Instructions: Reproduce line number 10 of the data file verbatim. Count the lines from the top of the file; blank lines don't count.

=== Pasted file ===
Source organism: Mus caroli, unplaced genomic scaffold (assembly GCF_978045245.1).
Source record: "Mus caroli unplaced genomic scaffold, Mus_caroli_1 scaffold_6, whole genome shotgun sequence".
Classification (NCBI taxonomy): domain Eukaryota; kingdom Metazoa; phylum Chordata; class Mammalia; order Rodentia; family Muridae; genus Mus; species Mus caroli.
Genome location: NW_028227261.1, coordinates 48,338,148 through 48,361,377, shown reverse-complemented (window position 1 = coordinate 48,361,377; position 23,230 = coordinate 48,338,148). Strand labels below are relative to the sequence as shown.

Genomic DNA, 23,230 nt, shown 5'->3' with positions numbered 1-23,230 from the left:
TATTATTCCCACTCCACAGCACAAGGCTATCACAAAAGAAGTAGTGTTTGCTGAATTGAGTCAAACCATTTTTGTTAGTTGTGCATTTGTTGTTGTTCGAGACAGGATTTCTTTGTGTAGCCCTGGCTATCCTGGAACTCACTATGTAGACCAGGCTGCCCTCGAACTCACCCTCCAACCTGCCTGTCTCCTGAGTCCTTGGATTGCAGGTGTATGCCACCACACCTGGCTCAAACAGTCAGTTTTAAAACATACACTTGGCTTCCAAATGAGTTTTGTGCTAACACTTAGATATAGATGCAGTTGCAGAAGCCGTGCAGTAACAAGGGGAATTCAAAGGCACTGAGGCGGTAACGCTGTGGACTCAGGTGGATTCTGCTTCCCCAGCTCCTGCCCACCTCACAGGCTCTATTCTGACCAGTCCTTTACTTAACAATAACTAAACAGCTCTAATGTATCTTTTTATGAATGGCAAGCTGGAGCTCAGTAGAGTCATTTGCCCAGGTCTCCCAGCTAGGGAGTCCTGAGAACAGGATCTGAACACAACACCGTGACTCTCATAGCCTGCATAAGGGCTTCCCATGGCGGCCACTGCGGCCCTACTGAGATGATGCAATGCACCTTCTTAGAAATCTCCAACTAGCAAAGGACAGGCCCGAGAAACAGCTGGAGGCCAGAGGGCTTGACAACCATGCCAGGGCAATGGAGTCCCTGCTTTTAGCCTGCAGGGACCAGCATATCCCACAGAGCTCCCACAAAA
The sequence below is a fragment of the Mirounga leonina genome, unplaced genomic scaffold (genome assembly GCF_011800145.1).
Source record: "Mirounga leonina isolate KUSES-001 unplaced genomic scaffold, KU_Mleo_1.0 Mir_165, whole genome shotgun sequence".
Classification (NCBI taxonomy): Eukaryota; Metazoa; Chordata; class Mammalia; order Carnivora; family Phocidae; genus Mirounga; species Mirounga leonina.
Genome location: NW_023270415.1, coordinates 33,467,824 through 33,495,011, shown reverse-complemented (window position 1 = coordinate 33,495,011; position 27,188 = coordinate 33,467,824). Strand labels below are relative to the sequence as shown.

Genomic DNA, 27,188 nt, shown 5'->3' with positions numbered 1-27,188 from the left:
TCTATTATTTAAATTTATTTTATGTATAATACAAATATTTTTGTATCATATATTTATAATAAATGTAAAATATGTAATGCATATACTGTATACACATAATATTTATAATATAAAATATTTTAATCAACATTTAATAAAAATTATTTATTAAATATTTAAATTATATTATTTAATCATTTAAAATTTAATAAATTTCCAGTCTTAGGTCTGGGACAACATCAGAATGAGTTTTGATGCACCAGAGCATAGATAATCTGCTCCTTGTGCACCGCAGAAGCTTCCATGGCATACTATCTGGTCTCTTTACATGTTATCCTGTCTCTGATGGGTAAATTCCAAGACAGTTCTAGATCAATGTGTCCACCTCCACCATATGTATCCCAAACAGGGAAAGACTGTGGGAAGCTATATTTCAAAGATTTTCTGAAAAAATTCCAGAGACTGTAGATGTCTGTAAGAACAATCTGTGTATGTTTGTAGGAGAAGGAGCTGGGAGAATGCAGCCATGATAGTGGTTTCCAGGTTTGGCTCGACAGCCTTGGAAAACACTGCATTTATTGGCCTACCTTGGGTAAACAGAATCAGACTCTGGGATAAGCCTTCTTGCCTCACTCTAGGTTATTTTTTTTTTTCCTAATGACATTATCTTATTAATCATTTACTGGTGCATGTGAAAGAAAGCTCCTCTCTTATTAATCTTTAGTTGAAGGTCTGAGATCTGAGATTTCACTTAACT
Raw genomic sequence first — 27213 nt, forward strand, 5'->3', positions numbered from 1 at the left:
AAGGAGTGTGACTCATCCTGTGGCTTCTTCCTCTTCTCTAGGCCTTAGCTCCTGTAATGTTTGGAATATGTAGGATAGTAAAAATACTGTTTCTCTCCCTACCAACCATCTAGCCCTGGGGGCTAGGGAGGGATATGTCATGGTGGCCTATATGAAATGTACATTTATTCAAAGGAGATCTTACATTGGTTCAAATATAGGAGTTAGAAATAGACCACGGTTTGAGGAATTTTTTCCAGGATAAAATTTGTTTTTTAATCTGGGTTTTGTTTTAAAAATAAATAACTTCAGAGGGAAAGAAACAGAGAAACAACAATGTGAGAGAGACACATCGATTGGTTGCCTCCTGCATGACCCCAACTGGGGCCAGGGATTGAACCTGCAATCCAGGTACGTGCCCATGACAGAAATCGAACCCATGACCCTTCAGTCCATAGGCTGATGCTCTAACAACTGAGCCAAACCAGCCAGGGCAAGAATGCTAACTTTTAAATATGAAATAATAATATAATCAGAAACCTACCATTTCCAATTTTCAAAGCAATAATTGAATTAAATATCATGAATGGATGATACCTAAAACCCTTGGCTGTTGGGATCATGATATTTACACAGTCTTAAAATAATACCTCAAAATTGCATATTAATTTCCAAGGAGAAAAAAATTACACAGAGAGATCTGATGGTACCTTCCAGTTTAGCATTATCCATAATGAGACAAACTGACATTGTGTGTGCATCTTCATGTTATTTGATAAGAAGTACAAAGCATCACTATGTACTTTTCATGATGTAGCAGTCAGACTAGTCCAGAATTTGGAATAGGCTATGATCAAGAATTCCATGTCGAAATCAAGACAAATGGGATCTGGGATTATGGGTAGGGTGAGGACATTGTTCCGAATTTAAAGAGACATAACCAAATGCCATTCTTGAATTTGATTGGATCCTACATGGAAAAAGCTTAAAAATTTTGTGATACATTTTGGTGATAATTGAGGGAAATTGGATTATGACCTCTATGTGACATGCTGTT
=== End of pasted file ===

Genome location: NW_023270415.1, coordinates 33,467,824 through 33,495,011, shown reverse-complemented (window position 1 = coordinate 33,495,011; position 27,188 = coordinate 33,467,824). Strand labels below are relative to the sequence as shown.